Funding and Disclosures

Supported by Bristol-Myers Squibb.

Disclosure forms provided by the authors are available with the full text of this article at NEJM.org.

This article was published on September 27, 2015, at NEJM.org.

We thank the patients and their families, as well as the participating study teams, for making this study possible; the staff of Dako North America for collaborative development of the automated immunohistochemical assay for assessing the programmed death 1 ligand; and Anna Labrosciano, M.P.H., for serving as the protocol manager. Earlier versions of the manuscript were prepared with medical-writing and editorial assistance provided by Elyse Smith, Ph.D., and Lisa Sullivan, M.A., of StemScientific, with funding from Bristol-Myers Squibb.

Author Affiliations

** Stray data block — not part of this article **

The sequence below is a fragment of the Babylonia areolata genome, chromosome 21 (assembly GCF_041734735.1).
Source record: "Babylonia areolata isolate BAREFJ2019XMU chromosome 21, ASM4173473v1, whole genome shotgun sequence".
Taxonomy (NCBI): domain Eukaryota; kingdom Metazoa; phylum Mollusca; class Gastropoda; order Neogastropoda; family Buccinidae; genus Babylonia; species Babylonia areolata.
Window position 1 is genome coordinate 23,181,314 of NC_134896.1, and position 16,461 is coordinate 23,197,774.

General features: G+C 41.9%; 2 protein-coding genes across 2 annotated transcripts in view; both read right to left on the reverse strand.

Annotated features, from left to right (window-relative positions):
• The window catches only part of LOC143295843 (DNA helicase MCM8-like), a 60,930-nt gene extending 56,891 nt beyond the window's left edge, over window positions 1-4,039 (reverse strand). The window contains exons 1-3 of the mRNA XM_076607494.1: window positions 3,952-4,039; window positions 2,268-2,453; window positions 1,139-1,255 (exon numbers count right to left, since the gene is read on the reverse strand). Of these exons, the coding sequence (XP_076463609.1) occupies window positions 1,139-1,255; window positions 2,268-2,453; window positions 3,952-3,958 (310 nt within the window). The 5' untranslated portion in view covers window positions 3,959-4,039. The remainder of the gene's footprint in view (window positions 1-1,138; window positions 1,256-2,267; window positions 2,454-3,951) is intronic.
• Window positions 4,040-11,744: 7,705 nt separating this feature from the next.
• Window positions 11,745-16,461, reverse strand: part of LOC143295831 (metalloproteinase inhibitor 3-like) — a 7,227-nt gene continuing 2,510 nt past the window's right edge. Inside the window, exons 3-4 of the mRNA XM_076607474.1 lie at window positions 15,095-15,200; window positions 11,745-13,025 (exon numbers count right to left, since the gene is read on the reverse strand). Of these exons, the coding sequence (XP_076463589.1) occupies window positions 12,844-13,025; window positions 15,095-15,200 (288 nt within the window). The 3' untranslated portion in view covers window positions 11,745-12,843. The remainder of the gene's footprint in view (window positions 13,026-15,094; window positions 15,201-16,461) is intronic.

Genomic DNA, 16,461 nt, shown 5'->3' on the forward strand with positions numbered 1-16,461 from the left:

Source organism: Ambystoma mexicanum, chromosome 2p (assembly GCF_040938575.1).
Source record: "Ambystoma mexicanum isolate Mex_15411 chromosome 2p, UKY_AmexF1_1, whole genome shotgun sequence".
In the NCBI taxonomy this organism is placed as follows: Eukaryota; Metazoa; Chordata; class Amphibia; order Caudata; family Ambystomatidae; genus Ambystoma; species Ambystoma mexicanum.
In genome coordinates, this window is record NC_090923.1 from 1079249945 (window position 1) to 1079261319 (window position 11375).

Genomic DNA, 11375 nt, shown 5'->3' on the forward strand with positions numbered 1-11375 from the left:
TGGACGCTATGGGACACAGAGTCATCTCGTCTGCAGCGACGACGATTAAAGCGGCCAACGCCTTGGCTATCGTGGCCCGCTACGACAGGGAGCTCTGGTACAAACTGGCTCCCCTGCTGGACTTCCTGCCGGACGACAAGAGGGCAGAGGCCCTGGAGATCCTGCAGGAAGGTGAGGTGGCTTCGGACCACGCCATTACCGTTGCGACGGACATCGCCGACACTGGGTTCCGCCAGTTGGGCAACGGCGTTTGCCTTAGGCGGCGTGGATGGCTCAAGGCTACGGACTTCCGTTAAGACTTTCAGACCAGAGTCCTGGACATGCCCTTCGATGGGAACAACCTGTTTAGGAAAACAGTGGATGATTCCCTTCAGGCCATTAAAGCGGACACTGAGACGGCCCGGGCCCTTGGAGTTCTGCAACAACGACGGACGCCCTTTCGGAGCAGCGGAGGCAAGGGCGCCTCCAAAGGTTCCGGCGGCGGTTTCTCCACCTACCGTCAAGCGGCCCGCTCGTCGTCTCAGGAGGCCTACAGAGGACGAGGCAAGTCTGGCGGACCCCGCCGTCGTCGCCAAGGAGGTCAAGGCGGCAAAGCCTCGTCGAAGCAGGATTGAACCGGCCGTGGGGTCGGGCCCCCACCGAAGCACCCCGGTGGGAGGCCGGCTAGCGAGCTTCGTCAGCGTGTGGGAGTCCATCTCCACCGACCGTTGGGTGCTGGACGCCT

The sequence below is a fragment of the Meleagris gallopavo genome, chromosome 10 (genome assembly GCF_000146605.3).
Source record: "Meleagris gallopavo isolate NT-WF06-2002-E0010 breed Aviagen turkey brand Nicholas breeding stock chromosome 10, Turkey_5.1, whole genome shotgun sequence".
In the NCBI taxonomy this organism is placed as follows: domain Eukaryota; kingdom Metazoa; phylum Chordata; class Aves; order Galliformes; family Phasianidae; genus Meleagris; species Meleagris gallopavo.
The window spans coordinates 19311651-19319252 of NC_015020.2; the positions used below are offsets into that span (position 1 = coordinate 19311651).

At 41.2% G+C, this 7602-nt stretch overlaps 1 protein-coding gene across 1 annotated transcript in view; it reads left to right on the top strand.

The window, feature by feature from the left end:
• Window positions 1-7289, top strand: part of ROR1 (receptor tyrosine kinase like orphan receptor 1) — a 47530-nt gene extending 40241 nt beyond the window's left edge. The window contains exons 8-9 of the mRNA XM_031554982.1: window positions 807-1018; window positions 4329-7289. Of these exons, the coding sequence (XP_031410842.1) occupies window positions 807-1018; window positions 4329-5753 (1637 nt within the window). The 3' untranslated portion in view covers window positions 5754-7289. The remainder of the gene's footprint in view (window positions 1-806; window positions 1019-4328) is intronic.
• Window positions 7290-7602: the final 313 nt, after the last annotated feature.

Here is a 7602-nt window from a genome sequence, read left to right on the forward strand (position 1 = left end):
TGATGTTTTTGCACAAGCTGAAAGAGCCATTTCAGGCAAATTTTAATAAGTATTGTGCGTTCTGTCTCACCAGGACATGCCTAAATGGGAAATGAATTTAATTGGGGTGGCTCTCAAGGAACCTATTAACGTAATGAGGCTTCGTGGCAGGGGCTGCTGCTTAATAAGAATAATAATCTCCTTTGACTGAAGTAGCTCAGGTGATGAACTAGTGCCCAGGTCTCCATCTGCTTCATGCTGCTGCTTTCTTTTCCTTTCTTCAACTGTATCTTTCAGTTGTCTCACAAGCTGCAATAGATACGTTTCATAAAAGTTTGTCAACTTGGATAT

From the Fox Chase Cancer Center, Philadelphia (H.B.); Hospital Universitario Virgen del Rocio, Seville (L.P.-A.), Vall d’Hebron University Hospital and Vall d’Hebron Institute of Oncology, Barcelona (E.F.), and Hospital de Madrid, Norte Sanchinarro, Madrid (E.H.) — all in Spain; Vanderbilt–Ingram Cancer Center (L.H.), and Sarah Cannon Research Institute and Tennessee Oncology (D.R.S.) — both in Nashville; Thoraxklinik, Heidelberg University Hospital, Heidelberg (M.S.) and Robert–Bosch–Krankenhaus Stuttgart, Gerlingen (M.K.) — both in Germany; Duke University Medical Center, Durham, NC (N.E.R.); University of Washington, Seattle (L.Q.C.); University of Chicago Medicine and Biological Sciences, Chicago (E.E.V.); Aix Marseille University, Assistance Publique–Hôpitaux de Marseille, Marseille (F.B.), Centre Léon Bérard, Lyon (J.F.), and Centre Hospitalier Universitaire de Rennes, Rennes (H.L.) — all in France; Instituto Nacional de Cancerologia, Mexico City (O.A.); Istituto Scientifico Romagnolo per lo Studio e la Cura dei Tumori IRCCS, Meldola, Forlì–Cesena (M.A.B.), and Ospedale di Perugia, Perugia (L.C.) — both in Italy; N.N. Blokhin Russian Cancer Research Center, Moscow (E.P.); University of Texas Southwestern Medical Center, Dallas (D.E.G.); Yale Comprehensive Cancer Center, New Haven, CT (S.N.G.); Memorial Sloan Kettering Cancer Center, New York (C.M.R., N.R.); University of Texas M.D. Anderson Cancer Center, Houston (G.R.B.); H. Lee Moffitt Cancer Center and Research Institute, Tampa, FL (S.J.A.); Bristol-Myers Squibb, Princeton, NJ (C.D., C.T.H., F.G.F.); and the Sidney Kimmel Comprehensive Cancer Center at Johns Hopkins, Baltimore (J.R.B.).